Republicans had a better response to the last round of IRS scandals, in the 1990s. In 1997, congressional hearings revealed that IRS agents were being pressured to meet quotas for back taxes and penalties. Agents, sometimes anonymously, admitted that these quotas had led aggressive collectors to squeeze taxpayers for money they didn’t really owe.
A bipartisan commission recommended reforms to rein in such practices. The Clinton administration resisted some of the recommendations, but many of them ultimately became law in 1998.
Senator Rob Portman, the Ohio Republican who helped lead the commission as a member of the House back then, points out that these reforms played a role in uncovering today’s scandals. The 1998 law created an inspector general within the Treasury Department to police the IRS for abusive practices, and it was a report from this office on the targeting of conservative groups that brought the latest scandal to light. “You could argue that we would know nothing about this if not for the law,” Portman told me.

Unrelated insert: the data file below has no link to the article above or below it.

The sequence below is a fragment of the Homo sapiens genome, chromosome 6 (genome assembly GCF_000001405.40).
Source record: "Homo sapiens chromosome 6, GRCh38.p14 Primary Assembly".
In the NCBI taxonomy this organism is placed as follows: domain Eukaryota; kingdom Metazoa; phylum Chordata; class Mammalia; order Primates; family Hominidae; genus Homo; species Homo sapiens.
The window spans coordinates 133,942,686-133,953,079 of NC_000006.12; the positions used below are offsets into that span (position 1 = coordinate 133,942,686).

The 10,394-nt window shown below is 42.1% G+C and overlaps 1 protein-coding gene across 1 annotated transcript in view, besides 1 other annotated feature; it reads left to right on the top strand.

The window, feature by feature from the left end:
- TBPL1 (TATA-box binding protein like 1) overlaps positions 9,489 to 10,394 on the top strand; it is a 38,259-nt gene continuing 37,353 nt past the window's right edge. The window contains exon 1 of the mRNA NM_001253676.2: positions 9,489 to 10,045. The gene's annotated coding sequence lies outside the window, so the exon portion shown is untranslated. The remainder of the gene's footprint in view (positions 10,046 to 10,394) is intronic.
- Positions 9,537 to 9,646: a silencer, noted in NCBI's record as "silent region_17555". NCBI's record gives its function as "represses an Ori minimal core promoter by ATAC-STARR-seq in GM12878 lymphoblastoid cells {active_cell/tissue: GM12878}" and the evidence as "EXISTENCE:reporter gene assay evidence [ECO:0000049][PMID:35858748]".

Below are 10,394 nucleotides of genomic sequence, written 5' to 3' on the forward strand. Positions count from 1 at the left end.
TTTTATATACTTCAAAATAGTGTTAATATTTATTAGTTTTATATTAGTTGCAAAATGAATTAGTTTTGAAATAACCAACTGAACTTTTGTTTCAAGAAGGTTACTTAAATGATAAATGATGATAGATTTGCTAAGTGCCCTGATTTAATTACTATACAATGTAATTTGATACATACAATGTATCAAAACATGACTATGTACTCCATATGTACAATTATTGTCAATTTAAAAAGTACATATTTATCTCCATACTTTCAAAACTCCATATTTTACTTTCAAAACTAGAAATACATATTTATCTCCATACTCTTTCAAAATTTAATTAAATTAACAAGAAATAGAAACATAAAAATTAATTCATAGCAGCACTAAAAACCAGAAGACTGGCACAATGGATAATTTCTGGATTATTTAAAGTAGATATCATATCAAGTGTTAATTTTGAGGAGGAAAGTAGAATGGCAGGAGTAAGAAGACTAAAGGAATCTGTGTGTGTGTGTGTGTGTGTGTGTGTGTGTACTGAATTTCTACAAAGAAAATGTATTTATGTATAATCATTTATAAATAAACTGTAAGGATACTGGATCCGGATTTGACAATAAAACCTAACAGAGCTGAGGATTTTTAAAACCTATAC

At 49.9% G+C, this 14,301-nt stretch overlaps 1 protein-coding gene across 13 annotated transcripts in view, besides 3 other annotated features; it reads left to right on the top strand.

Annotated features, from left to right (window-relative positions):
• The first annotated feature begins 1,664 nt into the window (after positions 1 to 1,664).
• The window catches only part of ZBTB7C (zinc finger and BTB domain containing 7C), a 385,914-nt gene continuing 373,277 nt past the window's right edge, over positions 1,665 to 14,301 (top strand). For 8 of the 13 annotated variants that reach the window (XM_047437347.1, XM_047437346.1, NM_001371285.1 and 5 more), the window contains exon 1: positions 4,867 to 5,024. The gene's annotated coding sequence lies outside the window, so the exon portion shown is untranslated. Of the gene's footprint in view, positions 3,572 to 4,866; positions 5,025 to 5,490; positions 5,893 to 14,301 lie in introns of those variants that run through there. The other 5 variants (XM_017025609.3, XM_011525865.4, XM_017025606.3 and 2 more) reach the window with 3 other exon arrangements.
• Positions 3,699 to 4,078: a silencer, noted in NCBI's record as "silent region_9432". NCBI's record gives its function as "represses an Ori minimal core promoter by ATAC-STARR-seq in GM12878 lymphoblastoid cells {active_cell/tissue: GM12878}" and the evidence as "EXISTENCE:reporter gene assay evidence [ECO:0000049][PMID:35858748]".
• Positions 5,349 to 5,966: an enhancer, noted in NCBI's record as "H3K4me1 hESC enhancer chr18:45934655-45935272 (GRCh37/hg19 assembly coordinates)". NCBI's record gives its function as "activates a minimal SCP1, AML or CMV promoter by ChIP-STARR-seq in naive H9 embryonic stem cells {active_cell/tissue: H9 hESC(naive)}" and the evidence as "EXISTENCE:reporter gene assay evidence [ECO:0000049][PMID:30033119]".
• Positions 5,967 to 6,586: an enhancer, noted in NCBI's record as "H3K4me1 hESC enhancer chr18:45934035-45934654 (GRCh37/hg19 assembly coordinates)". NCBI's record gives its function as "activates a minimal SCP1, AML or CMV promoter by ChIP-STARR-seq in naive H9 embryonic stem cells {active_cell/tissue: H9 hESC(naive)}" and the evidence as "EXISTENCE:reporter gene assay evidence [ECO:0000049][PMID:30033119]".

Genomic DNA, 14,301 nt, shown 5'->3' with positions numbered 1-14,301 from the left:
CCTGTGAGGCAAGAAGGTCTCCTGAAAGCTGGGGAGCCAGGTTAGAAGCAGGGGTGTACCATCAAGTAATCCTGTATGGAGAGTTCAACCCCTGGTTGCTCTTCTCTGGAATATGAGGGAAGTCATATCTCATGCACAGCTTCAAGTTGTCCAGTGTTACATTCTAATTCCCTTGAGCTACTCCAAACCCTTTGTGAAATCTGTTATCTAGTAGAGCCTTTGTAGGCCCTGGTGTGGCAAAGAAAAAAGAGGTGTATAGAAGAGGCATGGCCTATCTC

The earlier IRS scandals produced useful reforms partly because the Republicans who did the most to publicize them weren’t focused on pinning the blame on President Bill Clinton. They instead wanted to demonstrate the dangers of letting the federal government have too much power, and in finding ways to reduce those dangers.